It’s the season for campaign ads, obviously. Just in the past few days, the campaigns of both State Senator Wendy Davis (D-Tarrant County), the Democratic candidate for Governor, and Attorney General Greg Abbott, the Republican candidate, have each released two new 30-second commercials, respectively. Both of Davis’ continue in her tradition of negativity, while Abbott’s stand at one positive and one negative.
In the succeeding paragraphs, I will attempt to briefly explain some of the recent commercials, what their immediate implications are and some of the deeper things to start thinking about with these airing on television. Now, I’m not a very prolific watcher of live TV, and all too often I merely stream programming from Houston on my television (Houston Astros games are hard to come by in Austin). Accordingly, I cannot say from firsthand experience how often these have been coming on the airwaves at, say, primetime as opposed to during weird hours.
In the first Abbott ad, the video cuts into him literally sitting on a large floor map of the United States, specifically over California. He then travels over to the Texas section, all the while narrating why companies are reportedly ditching the Golden State for the Lone Star State. Then, as the grind climax, the Texas section literally raises up as a podium. The entire thing is cheesier than Gouda. And while Abbott gives some specifics about low taxation and competitive regulation, the dialogue seems almost of second importance. The subliminal messaging is quite clear: what may originate in California will eventually end in Texas. It’s a tired phrase that has undoubtedly entered the political lexicon in Texas.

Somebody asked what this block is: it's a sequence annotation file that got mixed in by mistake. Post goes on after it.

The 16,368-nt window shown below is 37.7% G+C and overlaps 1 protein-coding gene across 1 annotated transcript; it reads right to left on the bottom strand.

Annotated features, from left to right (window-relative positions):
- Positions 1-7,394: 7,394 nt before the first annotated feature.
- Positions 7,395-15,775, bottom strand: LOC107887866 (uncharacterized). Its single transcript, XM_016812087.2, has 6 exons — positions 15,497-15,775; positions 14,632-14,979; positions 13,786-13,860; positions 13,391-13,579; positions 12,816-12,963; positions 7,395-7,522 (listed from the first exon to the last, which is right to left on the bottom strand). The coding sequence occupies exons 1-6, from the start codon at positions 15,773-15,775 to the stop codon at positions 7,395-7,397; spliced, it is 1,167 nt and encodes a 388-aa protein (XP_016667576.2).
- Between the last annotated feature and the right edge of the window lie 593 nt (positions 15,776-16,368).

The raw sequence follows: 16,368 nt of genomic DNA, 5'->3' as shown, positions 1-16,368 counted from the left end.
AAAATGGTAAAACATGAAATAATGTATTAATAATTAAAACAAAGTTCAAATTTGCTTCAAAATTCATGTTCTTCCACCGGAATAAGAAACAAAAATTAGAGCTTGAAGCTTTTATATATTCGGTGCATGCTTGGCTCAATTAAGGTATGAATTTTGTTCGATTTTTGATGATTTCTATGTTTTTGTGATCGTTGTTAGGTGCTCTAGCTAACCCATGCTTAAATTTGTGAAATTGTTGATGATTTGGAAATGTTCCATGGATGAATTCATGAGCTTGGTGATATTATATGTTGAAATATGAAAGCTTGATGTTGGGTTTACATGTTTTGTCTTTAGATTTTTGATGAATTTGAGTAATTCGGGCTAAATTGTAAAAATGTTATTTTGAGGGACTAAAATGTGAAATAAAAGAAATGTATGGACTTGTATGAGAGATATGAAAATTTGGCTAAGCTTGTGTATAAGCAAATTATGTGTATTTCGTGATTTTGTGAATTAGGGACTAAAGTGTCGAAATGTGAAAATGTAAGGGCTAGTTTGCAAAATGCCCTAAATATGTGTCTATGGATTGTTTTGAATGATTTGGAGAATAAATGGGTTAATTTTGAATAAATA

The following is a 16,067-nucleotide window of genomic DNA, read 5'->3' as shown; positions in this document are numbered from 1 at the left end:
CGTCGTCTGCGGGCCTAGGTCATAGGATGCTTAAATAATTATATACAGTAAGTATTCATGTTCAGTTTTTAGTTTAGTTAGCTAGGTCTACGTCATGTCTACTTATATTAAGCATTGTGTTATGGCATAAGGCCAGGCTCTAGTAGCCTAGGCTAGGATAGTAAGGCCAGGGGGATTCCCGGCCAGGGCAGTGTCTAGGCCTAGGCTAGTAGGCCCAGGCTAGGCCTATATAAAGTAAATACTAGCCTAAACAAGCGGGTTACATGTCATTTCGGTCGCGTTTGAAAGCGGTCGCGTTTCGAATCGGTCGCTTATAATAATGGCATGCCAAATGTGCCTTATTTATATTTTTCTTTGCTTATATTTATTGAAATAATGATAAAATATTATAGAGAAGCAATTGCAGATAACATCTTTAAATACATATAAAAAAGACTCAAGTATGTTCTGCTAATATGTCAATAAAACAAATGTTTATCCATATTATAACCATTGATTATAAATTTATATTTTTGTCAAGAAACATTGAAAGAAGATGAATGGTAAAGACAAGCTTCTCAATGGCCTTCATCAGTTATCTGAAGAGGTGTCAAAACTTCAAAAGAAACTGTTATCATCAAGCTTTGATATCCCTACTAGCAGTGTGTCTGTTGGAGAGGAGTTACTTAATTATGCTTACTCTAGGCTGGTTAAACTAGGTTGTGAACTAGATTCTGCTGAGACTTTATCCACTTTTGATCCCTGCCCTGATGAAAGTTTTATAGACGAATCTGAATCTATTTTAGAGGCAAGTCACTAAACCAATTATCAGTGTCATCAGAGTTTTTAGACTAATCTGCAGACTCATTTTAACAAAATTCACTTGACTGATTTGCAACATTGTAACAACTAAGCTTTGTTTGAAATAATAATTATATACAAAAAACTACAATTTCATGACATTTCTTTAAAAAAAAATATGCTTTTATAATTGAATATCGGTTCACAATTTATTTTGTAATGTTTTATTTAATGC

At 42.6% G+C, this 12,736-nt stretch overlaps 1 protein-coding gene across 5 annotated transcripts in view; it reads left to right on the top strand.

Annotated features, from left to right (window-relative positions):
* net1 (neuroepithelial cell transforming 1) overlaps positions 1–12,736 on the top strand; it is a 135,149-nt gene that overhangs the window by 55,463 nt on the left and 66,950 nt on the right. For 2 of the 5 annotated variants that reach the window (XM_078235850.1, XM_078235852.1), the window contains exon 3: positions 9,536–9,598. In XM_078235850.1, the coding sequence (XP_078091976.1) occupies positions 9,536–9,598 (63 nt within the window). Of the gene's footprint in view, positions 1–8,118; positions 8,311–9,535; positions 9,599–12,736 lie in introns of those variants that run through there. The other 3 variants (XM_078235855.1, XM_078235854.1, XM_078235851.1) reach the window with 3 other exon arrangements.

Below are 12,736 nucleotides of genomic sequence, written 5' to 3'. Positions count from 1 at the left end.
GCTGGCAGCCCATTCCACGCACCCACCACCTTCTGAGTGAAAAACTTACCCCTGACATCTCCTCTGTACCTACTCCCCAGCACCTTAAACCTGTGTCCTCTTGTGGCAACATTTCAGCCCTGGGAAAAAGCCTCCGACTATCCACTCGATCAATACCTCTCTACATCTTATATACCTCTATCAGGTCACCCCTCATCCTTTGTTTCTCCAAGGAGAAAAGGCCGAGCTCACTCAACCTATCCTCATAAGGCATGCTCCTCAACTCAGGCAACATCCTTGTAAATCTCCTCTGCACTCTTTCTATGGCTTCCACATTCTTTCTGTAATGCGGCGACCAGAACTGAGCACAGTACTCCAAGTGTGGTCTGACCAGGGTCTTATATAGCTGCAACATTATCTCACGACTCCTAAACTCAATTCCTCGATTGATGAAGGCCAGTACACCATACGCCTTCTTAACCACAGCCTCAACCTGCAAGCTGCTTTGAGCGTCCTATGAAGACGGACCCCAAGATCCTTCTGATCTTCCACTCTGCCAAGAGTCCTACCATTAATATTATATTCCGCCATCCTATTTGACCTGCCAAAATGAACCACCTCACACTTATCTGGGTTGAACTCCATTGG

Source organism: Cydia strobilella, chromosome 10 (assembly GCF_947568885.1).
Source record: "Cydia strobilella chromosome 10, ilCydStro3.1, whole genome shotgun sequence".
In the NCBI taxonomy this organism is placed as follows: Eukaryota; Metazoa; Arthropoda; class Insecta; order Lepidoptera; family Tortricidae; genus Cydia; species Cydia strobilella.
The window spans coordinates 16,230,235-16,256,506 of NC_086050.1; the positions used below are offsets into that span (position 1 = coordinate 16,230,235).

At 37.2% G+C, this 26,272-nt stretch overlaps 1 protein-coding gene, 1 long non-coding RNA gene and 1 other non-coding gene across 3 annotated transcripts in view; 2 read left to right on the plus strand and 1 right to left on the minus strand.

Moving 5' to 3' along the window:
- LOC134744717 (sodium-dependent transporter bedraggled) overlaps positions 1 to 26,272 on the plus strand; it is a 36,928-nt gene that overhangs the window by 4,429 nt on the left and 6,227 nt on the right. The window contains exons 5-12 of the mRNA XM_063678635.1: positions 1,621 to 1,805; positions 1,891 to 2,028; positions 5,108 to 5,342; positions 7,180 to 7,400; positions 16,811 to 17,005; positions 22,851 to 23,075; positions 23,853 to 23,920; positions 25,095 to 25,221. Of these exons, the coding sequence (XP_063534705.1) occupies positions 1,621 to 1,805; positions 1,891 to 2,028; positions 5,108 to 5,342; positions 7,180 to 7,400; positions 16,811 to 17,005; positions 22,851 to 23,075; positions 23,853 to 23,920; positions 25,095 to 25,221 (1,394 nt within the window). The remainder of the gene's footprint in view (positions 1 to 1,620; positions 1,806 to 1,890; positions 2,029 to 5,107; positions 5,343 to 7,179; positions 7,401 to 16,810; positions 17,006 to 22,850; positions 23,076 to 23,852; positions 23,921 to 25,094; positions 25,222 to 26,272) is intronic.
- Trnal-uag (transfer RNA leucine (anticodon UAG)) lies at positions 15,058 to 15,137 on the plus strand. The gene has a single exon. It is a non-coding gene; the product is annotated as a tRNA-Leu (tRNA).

Additionally, and perhaps it’s just me, but I found Abbott’s wheelchair to be somewhat prominently featured in the ad. The camera is zoomed out far enough that you see all of him –not just his face– and then he very obviously rolls his chair across the mapped floor. I’m probably making too big a deal of it, but it stuck out to me. Abbott is obviously not averse to using his wheelchair/disability as a political tool to resonate with voters, given by the subject material of his first TV ad.
Second for the Abbott ads, in yet another 30-second spot that was released today, Abbott goes negative. He connects the dots about some broad shadow attacks that have been flung around at Davis for the past few weeks or so, regarding alleged conflicts of interest between a title company that she partially owned and contracts she voted on while serving on the Fort Worth City Council. The Dallas Morning News provided a pretty concise and fair summary of those issues rather recently, so I would suggest checking it out. The most important line from the report was that Davis never actually violated the ethics policy of the City of Fort Worth, nor engaged in any actual wrongdoing. The connections are supposedly just too close for comfort for some, I guess.